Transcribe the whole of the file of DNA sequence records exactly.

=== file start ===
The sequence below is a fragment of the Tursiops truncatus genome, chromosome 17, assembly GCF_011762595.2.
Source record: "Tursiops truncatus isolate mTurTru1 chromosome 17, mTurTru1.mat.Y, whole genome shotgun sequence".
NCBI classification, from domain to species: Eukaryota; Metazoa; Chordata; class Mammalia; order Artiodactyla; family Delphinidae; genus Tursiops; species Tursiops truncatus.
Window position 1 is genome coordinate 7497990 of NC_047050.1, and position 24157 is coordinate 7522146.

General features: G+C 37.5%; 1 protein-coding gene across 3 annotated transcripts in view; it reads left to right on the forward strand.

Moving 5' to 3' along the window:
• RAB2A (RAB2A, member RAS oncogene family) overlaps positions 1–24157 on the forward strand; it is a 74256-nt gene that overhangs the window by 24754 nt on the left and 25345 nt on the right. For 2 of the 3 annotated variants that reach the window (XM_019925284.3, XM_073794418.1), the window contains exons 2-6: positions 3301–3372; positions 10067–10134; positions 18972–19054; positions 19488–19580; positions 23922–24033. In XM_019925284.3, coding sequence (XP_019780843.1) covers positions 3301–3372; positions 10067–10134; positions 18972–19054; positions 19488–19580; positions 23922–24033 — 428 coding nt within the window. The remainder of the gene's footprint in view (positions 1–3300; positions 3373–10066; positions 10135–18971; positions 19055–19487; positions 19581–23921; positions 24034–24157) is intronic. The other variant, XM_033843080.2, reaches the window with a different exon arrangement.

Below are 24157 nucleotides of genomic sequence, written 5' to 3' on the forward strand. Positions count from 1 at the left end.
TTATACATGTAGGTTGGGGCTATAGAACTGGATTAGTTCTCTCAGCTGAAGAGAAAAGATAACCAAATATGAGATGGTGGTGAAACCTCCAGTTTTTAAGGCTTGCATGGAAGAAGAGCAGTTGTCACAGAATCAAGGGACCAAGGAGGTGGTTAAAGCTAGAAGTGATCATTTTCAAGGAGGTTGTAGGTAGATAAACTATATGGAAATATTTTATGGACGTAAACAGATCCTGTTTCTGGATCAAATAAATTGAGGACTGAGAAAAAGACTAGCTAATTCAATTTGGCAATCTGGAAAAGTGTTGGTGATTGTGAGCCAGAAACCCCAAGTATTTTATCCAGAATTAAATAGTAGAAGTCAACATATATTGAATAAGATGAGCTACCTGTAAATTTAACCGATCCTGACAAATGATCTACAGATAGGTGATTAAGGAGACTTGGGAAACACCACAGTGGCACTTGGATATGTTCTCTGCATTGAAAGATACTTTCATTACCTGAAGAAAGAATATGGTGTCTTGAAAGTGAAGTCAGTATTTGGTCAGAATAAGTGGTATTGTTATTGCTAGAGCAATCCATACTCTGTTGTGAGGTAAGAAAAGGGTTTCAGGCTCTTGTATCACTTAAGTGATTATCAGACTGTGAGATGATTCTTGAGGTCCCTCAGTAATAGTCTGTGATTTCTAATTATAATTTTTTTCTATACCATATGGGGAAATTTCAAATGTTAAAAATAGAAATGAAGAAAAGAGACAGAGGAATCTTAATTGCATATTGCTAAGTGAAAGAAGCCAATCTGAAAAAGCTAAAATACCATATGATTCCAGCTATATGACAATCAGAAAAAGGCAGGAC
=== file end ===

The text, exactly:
The sequence below is a fragment of the Tursiops truncatus genome, chromosome 17, assembly GCF_011762595.2.
Source record: "Tursiops truncatus isolate mTurTru1 chromosome 17, mTurTru1.mat.Y, whole genome shotgun sequence".
NCBI classification, from domain to species: Eukaryota; Metazoa; Chordata; class Mammalia; order Artiodactyla; family Delphinidae; genus Tursiops; species Tursiops truncatus.
Window position 1 is genome coordinate 7497990 of NC_047050.1, and position 24157 is coordinate 7522146.

General features: G+C 37.5%; 1 protein-coding gene across 3 annotated transcripts in view; it reads left to right on the forward strand.

Moving 5' to 3' along the window:
• RAB2A (RAB2A, member RAS oncogene family) overlaps positions 1–24157 on the forward strand; it is a 74256-nt gene that overhangs the window by 24754 nt on the left and 25345 nt on the right. For 2 of the 3 annotated variants that reach the window (XM_019925284.3, XM_073794418.1), the window contains exons 2-6: positions 3301–3372; positions 10067–10134; positions 18972–19054; positions 19488–19580; positions 23922–24033. In XM_019925284.3, coding sequence (XP_019780843.1) covers positions 3301–3372; positions 10067–10134; positions 18972–19054; positions 19488–19580; positions 23922–24033 — 428 coding nt within the window. The remainder of the gene's footprint in view (positions 1–3300; positions 3373–10066; positions 10135–18971; positions 19055–19487; positions 19581–23921; positions 24034–24157) is intronic. The other variant, XM_033843080.2, reaches the window with a different exon arrangement.

Below are 24157 nucleotides of genomic sequence, written 5' to 3' on the forward strand. Positions count from 1 at the left end.
TTATACATGTAGGTTGGGGCTATAGAACTGGATTAGTTCTCTCAGCTGAAGAGAAAAGATAACCAAATATGAGATGGTGGTGAAACCTCCAGTTTTTAAGGCTTGCATGGAAGAAGAGCAGTTGTCACAGAATCAAGGGACCAAGGAGGTGGTTAAAGCTAGAAGTGATCATTTTCAAGGAGGTTGTAGGTAGATAAACTATATGGAAATATTTTATGGACGTAAACAGATCCTGTTTCTGGATCAAATAAATTGAGGACTGAGAAAAAGACTAGCTAATTCAATTTGGCAATCTGGAAAAGTGTTGGTGATTGTGAGCCAGAAACCCCAAGTATTTTATCCAGAATTAAATAGTAGAAGTCAACATATATTGAATAAGATGAGCTACCTGTAAATTTAACCGATCCTGACAAATGATCTACAGATAGGTGATTAAGGAGACTTGGGAAACACCACAGTGGCACTTGGATATGTTCTCTGCATTGAAAGATACTTTCATTACCTGAAGAAAGAATATGGTGTCTTGAAAGTGAAGTCAGTATTTGGTCAGAATAAGTGGTATTGTTATTGCTAGAGCAATCCATACTCTGTTGTGAGGTAAGAAAAGGGTTTCAGGCTCTTGTATCACTTAAGTGATTATCAGACTGTGAGATGATTCTTGAGGTCCCTCAGTAATAGTCTGTGATTTCTAATTATAATTTTTTTCTATACCATATGGGGAAATTTCAAATGTTAAAAATAGAAATGAAGAAAAGAGACAGAGGAATCTTAATTGCATATTGCTAAGTGAAAGAAGCCAATCTGAAAAAGCTAAAATACCATATGATTCCAGCTATATGACAATCAGAAAAAGGCAGGAC